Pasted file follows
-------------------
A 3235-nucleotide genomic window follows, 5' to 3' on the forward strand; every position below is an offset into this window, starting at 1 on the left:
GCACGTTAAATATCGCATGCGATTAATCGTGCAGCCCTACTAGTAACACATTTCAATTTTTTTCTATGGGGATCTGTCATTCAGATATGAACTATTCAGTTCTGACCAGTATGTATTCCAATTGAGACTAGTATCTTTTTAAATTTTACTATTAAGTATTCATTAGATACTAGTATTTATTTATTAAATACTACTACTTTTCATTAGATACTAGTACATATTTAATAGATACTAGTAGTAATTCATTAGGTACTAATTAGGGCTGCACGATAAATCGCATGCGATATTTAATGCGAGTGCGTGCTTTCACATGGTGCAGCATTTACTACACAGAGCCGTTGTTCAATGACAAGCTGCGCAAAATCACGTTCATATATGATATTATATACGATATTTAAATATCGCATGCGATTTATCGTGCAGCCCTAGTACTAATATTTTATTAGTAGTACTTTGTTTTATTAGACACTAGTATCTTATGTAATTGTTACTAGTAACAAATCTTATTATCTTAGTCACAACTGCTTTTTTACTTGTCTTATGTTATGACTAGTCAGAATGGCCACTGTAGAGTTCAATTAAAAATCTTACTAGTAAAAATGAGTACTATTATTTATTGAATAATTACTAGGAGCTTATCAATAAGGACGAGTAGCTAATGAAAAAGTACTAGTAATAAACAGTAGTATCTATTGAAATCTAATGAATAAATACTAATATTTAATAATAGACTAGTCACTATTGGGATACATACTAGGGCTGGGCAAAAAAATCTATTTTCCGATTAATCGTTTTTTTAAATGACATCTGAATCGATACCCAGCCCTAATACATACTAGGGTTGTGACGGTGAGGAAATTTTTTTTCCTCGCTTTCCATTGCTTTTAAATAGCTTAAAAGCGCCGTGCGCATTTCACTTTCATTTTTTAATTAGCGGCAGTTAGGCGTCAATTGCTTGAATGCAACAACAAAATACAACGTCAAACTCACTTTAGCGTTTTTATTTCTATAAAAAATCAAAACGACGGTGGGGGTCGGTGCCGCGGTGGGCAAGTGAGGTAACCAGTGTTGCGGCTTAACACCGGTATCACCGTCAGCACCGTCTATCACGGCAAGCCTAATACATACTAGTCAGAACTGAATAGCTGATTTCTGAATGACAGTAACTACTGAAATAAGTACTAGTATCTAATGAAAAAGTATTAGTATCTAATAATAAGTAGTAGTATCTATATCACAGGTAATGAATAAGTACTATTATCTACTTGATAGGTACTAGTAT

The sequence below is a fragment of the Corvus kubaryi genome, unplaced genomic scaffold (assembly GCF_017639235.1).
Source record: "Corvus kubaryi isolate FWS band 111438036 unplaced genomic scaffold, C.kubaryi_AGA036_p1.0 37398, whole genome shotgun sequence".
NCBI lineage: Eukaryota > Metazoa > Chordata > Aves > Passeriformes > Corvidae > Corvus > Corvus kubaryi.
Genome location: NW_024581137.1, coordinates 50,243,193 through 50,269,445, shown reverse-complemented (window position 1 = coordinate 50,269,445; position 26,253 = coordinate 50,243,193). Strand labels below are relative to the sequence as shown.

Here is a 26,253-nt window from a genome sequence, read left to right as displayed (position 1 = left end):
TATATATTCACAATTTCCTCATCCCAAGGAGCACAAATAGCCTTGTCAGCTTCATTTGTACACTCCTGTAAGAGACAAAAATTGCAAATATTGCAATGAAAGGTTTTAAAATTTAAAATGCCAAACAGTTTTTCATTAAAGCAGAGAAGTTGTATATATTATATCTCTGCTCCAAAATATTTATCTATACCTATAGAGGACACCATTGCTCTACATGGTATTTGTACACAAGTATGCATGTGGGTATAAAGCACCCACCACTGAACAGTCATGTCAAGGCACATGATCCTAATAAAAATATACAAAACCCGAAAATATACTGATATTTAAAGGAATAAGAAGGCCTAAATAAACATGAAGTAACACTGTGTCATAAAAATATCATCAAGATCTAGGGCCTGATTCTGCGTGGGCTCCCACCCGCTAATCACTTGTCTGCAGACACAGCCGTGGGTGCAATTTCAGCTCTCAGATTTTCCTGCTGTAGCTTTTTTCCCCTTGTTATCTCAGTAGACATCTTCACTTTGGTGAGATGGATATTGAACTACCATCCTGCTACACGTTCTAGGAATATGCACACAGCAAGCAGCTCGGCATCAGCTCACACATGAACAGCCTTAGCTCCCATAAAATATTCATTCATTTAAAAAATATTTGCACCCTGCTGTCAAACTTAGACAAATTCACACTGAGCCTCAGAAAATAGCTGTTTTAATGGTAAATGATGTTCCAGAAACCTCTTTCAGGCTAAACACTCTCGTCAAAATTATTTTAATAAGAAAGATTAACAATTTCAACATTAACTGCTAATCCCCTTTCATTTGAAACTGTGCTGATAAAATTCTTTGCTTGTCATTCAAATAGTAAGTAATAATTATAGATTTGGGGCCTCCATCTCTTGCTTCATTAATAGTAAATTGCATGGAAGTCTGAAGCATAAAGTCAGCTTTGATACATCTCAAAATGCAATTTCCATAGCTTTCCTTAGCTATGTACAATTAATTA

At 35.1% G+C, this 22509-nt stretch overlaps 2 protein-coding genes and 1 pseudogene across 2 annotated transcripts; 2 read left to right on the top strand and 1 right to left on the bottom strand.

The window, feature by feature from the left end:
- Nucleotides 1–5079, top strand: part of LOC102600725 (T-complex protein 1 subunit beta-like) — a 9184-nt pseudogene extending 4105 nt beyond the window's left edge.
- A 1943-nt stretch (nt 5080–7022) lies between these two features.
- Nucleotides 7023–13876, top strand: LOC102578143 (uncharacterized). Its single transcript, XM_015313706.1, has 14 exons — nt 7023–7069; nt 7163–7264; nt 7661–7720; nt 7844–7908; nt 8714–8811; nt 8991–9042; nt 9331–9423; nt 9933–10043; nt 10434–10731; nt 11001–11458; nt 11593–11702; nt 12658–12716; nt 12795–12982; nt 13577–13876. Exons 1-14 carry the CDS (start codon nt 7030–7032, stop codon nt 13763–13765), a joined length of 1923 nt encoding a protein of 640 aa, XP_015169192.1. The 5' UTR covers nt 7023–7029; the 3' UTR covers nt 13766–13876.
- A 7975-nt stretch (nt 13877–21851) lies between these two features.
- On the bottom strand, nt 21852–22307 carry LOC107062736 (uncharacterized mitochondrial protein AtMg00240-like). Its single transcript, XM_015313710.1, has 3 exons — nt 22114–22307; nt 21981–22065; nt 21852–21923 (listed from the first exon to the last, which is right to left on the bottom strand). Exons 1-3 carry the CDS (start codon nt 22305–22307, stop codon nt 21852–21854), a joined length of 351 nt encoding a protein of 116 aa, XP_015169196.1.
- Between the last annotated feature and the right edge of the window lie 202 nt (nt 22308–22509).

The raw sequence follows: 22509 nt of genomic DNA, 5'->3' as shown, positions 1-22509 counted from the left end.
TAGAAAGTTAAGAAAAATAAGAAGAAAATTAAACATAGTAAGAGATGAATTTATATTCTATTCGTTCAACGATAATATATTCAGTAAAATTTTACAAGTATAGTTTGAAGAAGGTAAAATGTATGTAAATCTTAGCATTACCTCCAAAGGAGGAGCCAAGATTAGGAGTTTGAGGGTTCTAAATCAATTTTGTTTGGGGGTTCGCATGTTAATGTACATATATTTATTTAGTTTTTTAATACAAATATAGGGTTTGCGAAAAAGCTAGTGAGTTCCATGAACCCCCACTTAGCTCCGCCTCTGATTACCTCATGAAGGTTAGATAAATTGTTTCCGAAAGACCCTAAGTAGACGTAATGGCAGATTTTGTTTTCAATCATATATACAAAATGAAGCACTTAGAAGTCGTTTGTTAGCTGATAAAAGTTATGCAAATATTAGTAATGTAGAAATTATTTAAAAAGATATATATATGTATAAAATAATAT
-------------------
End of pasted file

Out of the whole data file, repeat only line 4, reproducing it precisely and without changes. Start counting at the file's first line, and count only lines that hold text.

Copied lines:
Source record: "Corvus kubaryi isolate FWS band 111438036 unplaced genomic scaffold, C.kubaryi_AGA036_p1.0 37398, whole genome shotgun sequence".